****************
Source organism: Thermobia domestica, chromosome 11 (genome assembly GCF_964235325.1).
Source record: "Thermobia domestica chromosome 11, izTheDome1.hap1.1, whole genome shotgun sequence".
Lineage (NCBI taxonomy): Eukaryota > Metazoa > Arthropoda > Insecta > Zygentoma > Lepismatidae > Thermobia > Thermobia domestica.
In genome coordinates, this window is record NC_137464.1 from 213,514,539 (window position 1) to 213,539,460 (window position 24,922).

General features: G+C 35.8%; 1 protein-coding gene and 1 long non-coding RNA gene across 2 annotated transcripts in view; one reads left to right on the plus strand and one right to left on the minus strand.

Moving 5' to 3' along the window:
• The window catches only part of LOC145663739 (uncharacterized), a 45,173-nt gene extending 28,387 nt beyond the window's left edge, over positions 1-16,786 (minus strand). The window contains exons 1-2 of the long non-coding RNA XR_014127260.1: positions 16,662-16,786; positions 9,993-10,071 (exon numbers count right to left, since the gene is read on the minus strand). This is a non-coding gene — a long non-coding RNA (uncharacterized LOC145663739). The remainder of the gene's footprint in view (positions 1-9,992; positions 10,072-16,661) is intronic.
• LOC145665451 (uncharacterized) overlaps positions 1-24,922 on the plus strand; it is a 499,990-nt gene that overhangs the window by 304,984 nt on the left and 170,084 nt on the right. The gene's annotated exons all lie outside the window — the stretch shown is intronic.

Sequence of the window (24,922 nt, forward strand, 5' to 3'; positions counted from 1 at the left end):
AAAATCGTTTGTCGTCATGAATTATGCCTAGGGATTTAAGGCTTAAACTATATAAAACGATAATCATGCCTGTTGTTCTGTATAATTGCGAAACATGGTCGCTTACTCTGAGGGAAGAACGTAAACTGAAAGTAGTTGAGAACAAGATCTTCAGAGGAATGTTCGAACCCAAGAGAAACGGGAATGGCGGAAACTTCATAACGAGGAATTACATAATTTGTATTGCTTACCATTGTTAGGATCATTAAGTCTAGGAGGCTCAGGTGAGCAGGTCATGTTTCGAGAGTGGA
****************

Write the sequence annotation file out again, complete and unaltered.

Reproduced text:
Source organism: Thermobia domestica, chromosome 11 (genome assembly GCF_964235325.1).
Source record: "Thermobia domestica chromosome 11, izTheDome1.hap1.1, whole genome shotgun sequence".
Lineage (NCBI taxonomy): Eukaryota > Metazoa > Arthropoda > Insecta > Zygentoma > Lepismatidae > Thermobia > Thermobia domestica.
In genome coordinates, this window is record NC_137464.1 from 213,514,539 (window position 1) to 213,539,460 (window position 24,922).

General features: G+C 35.8%; 1 protein-coding gene and 1 long non-coding RNA gene across 2 annotated transcripts in view; one reads left to right on the plus strand and one right to left on the minus strand.

Moving 5' to 3' along the window:
• The window catches only part of LOC145663739 (uncharacterized), a 45,173-nt gene extending 28,387 nt beyond the window's left edge, over positions 1-16,786 (minus strand). The window contains exons 1-2 of the long non-coding RNA XR_014127260.1: positions 16,662-16,786; positions 9,993-10,071 (exon numbers count right to left, since the gene is read on the minus strand). This is a non-coding gene — a long non-coding RNA (uncharacterized LOC145663739). The remainder of the gene's footprint in view (positions 1-9,992; positions 10,072-16,661) is intronic.
• LOC145665451 (uncharacterized) overlaps positions 1-24,922 on the plus strand; it is a 499,990-nt gene that overhangs the window by 304,984 nt on the left and 170,084 nt on the right. The gene's annotated exons all lie outside the window — the stretch shown is intronic.

Sequence of the window (24,922 nt, forward strand, 5' to 3'; positions counted from 1 at the left end):
AAAATCGTTTGTCGTCATGAATTATGCCTAGGGATTTAAGGCTTAAACTATATAAAACGATAATCATGCCTGTTGTTCTGTATAATTGCGAAACATGGTCGCTTACTCTGAGGGAAGAACGTAAACTGAAAGTAGTTGAGAACAAGATCTTCAGAGGAATGTTCGAACCCAAGAGAAACGGGAATGGCGGAAACTTCATAACGAGGAATTACATAATTTGTATTGCTTACCATTGTTAGGATCATTAAGTCTAGGAGGCTCAGGTGAGCAGGTCATGTTTCGAGAGTGGA